Rock: Australian sparkling whine
UPSTAIRS AT THE GARAGE
IT'S A tough gig, being an Australian band in London. Back home a hefty fan-base clamours to hear your special blend of acoustic baroque pop. You beat Nick Cave and Savage Garden to the Aria award for Song of the Year and become the subject of a major record company bidding war.
Commercial radio gives you heavy rotation; your stunning debut album Angel Blood goes gold. Labour Party politicians are quick to seize photo opportunities. The media even prints your name in its intended lower case.
But tonight, Upstairs at the Garage, it is just Leonardo's Bride and a clutch of noisy antipodean backpackers - more eager, initially, to catch up with each other than to shut it, listen and enjoy.
Unfazed, the lead singer Abby Dobson strums a few deceptively light chords on her acoustic guitar before unleashing a megawatt-powerful voice which conjures melancholy, romance and sex seemingly out of the ether - disarming all remaining chatterers in the process.
A blonde twenty-something with a penchant for wearing fairy wings and tinsel, her (unnecessary) technical request for "a bit more sparkle" in her vocals is at odds with the dark, angst-ridden presence of co-founder, songwriter and guitarist Dean Manning.
After busking away the early Nineties in Europe, Dobson and Manning returned to Sydney with a swath of original material, formed leonardo's bride and toured Australia on the back of a self-financed EP. With great business savvy, they refused two mainstream recording contracts before Mushroom Records promised them free rein plus a jazz rhythm section for Angel Blood.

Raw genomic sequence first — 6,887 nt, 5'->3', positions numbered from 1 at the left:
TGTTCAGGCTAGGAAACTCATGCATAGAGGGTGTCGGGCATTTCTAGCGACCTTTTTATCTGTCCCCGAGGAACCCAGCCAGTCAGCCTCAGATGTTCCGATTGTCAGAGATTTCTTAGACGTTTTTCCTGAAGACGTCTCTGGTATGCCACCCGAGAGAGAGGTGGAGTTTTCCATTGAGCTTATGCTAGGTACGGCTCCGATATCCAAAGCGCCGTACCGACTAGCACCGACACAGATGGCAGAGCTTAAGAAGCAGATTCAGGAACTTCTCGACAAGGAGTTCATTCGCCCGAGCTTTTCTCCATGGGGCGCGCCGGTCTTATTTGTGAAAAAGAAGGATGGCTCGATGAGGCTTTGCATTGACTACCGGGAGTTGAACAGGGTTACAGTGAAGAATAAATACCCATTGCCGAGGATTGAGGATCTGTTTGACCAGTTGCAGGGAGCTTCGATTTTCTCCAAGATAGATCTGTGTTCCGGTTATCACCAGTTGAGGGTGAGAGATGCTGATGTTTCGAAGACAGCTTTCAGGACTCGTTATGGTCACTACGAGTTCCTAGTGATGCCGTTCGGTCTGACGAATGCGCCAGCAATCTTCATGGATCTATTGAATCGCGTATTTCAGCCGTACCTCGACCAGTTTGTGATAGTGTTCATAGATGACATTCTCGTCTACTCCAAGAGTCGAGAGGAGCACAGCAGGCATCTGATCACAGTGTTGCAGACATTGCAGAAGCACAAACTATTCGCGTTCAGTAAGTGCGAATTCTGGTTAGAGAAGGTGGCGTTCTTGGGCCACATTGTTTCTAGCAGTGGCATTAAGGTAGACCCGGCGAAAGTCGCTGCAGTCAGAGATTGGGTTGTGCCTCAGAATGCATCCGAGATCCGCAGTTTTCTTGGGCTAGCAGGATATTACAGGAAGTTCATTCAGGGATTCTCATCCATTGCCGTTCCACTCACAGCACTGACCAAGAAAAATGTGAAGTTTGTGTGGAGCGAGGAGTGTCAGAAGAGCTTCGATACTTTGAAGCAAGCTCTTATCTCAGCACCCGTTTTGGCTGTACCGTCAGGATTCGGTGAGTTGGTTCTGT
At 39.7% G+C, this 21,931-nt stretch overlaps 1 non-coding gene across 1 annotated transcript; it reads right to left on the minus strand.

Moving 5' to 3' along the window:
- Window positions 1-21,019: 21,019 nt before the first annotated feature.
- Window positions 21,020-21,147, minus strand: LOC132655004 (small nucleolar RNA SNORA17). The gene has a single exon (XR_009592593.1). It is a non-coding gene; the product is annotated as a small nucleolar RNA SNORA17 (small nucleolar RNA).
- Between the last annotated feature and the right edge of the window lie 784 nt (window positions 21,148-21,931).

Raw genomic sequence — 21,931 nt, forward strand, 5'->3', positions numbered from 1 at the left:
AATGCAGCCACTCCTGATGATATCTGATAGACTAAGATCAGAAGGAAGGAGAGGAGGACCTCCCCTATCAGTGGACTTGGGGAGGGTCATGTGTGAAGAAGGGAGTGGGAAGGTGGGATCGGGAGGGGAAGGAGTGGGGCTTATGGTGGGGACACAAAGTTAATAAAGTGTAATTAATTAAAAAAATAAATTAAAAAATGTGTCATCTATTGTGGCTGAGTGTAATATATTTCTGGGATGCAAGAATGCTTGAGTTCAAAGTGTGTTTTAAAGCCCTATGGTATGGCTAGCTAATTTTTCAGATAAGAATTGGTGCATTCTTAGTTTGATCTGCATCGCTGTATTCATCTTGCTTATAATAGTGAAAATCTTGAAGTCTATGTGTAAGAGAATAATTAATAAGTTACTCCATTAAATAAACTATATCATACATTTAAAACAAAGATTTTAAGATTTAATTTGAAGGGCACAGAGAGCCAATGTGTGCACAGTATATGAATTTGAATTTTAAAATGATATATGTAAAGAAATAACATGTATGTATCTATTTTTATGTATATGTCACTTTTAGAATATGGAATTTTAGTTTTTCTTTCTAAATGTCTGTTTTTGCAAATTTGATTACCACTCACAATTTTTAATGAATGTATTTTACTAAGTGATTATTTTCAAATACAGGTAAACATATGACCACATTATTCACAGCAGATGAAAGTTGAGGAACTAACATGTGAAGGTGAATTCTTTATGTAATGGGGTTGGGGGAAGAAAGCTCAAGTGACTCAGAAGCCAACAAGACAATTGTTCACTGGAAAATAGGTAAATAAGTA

Their intense but restrained live shows are equally intended to place emphasis fairly and squarely on the music. Indeed, with candelabras, cushions, red velvet drapes and four seated band members, this evening's lounge- style intimacy renders Dobson's first person reflections on life and love all the more startling.
Backed by Manning, conservatory-trained bassist Patrick Hyndes and a beer-bellied drummer called Howler, she belts out power ballads, delicate laments and quirky, catchy melodies with professional ease. Dobson seems to be one part Gwen Stefano to two parts Sinead O'Connor; soft rock with folk music's do-it-yourself aesthetic.
Urban hippie Manning's predilection for ornate lyricism takes in both Dahl-esque fairy-tale ("Here walks a giant/and the world is just a stone in his shoe") and rather gratuitous cultural name-checks (try Lewis Carroll, Lenny Bruce, Oscar Wilde and, er, Marcel Marceau...).
It is a loaded collection of songs, swirling with undercurrents and complimented by modest instrumentation - drum brushes here, tiny cymbals there - and fine harmonies. Offsetting any tweeness with bouts of humour, growling feedback and even a brief psychedelic wig-out, leonardo's bride plays a tightly coiled set which hints at stadium status but remains firmly rooted in their Sydney living room.
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